A U.S. appeals court affirmed a summary judgment in favor of Time Warner Cable on an indemnity dispute against the company on August 23.
Circuit Judges Kevin Newsom, Elizabeth L. Branch, and R. Lanier Anderson wrote the opinion.
The U.S. Court of Appeals for the Eleventh Circuit backed the summary judgment ruling of the U.S. District Court for the Middle District of Florida.
Cableview Communications of Jacksonville, Inc. filed the appeal after the lower court’s decision in favor of Time Warner Cable Southeast, LLC, and Time Warner Entertainment-Advance/Newhouse Partnership (Time Warner). Cableview first sued Time Warner in hopes of retrieving a $560,000 payment it made to the company amid an indemnity disagreement.
Cableview sold a majority of its assets and re-assigned them via a 2011 Installation Agreement with Time Warner to FTS USA, LLC/Unitek Global Services, Inc.
Time Warner had to give written consent in order to complete the assignment of the agreement process. But Time Warner refused until its previous indemnity claim against Cableview was settled. Cableview then paid to resolve the issue.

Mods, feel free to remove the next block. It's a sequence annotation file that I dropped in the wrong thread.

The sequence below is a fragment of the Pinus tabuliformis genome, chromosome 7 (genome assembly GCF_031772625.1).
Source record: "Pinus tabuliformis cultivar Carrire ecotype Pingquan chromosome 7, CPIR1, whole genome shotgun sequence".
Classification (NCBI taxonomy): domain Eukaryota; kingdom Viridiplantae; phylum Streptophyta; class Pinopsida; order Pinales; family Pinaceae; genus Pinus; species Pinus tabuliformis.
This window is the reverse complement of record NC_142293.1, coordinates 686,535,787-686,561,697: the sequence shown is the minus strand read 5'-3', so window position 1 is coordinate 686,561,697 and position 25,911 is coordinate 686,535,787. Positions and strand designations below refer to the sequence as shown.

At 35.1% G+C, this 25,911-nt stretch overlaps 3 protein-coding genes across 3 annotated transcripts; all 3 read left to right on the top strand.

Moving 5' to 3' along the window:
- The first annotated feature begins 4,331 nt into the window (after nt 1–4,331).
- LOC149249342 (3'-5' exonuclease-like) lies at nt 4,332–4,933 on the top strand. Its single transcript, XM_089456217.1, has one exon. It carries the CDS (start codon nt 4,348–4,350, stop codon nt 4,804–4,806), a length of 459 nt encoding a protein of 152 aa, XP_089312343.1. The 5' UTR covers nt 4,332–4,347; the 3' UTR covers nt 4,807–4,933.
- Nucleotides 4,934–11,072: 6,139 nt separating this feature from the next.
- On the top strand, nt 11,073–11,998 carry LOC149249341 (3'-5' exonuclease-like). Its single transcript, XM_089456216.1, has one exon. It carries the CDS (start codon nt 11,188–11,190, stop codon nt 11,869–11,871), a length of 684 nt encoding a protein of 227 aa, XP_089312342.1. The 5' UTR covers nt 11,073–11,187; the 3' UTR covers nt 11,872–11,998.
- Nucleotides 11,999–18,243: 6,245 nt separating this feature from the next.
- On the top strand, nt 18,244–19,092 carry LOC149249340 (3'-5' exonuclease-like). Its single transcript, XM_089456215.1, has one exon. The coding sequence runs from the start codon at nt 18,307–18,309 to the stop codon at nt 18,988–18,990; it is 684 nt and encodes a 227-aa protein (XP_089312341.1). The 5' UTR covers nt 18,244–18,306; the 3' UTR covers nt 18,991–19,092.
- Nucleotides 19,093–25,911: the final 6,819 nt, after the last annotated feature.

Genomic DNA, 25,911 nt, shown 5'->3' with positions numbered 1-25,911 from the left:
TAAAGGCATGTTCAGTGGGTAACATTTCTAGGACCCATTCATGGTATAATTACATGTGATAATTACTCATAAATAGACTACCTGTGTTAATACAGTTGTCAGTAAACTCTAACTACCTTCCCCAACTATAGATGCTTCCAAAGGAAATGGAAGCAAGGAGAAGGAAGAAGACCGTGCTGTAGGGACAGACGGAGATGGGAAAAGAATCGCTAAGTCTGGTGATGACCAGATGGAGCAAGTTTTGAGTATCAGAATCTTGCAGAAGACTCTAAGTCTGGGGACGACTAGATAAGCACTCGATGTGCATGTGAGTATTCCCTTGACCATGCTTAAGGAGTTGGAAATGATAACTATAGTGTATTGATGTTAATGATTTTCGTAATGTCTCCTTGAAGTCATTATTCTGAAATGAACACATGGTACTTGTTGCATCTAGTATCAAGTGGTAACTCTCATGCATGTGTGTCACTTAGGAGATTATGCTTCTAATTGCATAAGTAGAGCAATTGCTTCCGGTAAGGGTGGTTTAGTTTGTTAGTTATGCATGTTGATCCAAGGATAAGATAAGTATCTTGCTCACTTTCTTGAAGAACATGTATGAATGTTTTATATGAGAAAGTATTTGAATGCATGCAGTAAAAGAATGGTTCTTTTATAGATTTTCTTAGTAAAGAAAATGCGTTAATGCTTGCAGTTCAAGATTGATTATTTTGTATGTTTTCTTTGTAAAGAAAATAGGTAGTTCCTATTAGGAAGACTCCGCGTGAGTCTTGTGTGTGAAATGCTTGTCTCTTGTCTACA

The payment was included in an Asset Purchase Agreement between Cableview and FTS. This gave Cableview the ability to pay Time Warner directly. Still, after the payment Cableview made claims that as Time Warner received the settlement, it was negligent, committed misrepresentation, and violated the Florida Deceptive and Unfair Trade Practices Act (FDUTPA). The lower court granted summary judgment for Time Warner after it realized Cableview paid Time Warner the amount willingly.
Now, Cableview has challenged the lower court’s decision and said the settlement agreement was irrelevant because it didn’t have enough definite terms. It also pointed out the agreement came as a result of pressure and force. It went on to argue that if the court determines the settlement is valid, that still doesn’t block its allegations against Time Warner.
The appeals court disagreed. It said the settlement agreement does include enough definite terms. While Cableview said the agreement was ambiguous because the settlement was upped from $515,303.17 to $560,000, the appeals court determined the terms of the agreement were still very clear. Considering this, the appeals court said the rest of Cableview’s claims fall short.
Still, it went further to point out a jury couldn’t determine that Cableview made the payment under duress because Cableview couldn’t prove that Time Warner made threats against it or executed any other related actions. It added that even if Cableview was able to prove this, it wasn’t able to prove that Time Warner left it with no choice other than to pay the settlement.
The appeals court determined it was proper to affirm the lower court’s ummary judgement for Time Warner.